Here are a few reasons we might want to slow down or leave therapy.
- “I am feeling sooo much better!”
Great! Let’s discuss how we might start the closure process by extending the time period between sessions. If you are weekly, let’s go to bi-weekly for a couple of weeks. If that feels good, we can move to monthly, or you can decide to just reach back out for a session if needed. The point is to have the conversation so we can celebrate your feeling better and review your progress.
- “I want to connect more with others in the same boat.”
Maybe it is time to transition to a support group where you can hear experiences and bounce all of your new ideas and insights off the group. Let’s talk about it. This can be a great bridge to terminating therapy.
- “I am too busy right now; I just can’t find the time!”
Remember that prioritizing yourself is the best thing you can do for you, your loved ones, your job, and all the other stuff you have to do. When we don’t do this, we can become overwhelmed, less productive, and not as present to others or to the tasks at hand. There is a Zen proverb that goes something like this: “If you don’t have time to meditate for an hour every day, you should meditate for two hours.” Let’s talk about how we can fit you into your own schedule in a way that makes the most sense.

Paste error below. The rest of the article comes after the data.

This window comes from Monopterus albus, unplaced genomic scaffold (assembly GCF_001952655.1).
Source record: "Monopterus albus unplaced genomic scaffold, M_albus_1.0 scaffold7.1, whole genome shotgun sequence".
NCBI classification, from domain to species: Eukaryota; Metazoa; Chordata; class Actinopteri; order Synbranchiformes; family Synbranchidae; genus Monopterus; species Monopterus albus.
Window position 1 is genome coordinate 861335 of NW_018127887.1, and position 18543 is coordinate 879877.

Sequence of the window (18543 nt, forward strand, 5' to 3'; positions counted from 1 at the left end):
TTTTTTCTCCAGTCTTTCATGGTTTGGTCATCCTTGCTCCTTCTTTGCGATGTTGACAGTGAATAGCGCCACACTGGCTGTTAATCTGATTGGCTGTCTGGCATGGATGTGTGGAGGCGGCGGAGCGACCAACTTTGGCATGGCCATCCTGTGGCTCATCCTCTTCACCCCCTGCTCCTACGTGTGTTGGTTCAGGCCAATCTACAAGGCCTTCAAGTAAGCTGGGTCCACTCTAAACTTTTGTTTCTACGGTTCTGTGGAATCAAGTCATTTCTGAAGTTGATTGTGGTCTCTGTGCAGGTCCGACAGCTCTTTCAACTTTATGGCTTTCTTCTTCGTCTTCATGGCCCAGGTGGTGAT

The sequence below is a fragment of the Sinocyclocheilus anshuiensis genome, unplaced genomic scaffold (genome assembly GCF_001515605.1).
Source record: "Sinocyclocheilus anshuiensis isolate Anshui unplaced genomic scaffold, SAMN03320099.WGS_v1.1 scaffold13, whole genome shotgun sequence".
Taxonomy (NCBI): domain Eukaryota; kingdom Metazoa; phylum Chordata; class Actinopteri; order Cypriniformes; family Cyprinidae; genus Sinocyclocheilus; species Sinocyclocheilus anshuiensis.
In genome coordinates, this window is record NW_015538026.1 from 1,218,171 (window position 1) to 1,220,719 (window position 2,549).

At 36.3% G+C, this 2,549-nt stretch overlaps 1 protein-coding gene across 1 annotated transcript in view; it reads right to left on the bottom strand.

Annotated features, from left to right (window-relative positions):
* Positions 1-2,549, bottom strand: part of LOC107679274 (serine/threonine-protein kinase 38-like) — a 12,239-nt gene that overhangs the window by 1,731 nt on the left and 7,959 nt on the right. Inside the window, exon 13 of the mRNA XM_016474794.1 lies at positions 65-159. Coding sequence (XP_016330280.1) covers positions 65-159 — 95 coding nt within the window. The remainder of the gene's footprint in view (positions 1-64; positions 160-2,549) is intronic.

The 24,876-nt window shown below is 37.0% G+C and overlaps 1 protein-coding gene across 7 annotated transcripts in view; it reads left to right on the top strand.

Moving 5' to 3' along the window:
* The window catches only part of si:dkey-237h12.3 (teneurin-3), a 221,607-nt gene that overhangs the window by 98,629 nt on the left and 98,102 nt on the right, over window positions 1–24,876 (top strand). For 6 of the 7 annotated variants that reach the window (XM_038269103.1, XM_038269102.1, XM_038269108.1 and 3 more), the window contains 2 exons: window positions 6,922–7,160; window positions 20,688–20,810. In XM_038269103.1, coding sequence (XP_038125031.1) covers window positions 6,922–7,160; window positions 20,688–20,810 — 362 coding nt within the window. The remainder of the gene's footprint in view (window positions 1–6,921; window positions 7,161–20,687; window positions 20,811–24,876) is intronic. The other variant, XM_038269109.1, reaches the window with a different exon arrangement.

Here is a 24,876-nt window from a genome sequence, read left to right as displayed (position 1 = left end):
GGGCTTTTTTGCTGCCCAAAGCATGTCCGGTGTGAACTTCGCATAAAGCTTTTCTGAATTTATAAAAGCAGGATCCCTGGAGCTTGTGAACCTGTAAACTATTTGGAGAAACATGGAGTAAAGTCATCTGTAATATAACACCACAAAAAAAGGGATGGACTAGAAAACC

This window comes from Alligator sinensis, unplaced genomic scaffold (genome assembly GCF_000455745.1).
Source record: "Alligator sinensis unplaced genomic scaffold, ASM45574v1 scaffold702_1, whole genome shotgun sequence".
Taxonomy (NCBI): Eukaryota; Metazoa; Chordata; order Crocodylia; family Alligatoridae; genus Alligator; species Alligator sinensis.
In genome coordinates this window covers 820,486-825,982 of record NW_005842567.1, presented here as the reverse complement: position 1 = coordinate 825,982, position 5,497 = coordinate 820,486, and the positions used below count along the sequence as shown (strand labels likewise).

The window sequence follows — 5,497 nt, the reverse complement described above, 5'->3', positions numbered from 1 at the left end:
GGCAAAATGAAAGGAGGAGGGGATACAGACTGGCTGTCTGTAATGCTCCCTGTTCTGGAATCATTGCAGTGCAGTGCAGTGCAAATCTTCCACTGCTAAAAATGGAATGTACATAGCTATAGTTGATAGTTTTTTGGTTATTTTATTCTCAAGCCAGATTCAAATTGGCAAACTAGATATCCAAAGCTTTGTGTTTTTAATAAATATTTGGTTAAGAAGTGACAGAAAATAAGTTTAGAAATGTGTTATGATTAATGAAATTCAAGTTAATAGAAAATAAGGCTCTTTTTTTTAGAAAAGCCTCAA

- “I’m experiencing a money crunch.”
It happens. Life happens. Just talk with your therapist about it and we can see how we might be able to make it work so that you can have the support you need to continue with your progress.
- “This is not in my scope of practice.”
An ethical therapist may feel that you need something that they don’t specialize in and they will let you know as soon as possible if that is the case. This one is on us. We will talk with you and refer you to someone who has expertise in that particular area if that is what you need.
- And probably the hardest one to express: “I’m just not feeling it.”
The therapeutic alliance between clinician and client is the most powerful vehicle for change in therapy. Not everyone clicks with everyone. It’s perfectly ok to say, “I like talking with you, but I wonder if I might work better with someone who is _____ or who focuses on _____.” The truth is that a good therapist will never be offended or upset by this request. Remember, it is our job to support your growth and advocating for yourself and setting boundaries is an integral part of this process. We all need to know how to gracefully set boundaries, and sometimes even end relationships, in a way that is in line with our values. Let’s talk about it and use this as good practice opportunity. It is hard, but it is worth it!
Leigh is a psychotherapist who specializes in working with clients who experience a wide range of symptoms associated with anxiety, depression, and trauma. She utilizes mindfulness-based and evidence-based treatments in her practice, including ACT, MBSR, DBT, CBT, and SFBT.
We offer in-person and virtual services – contact us today to learn more!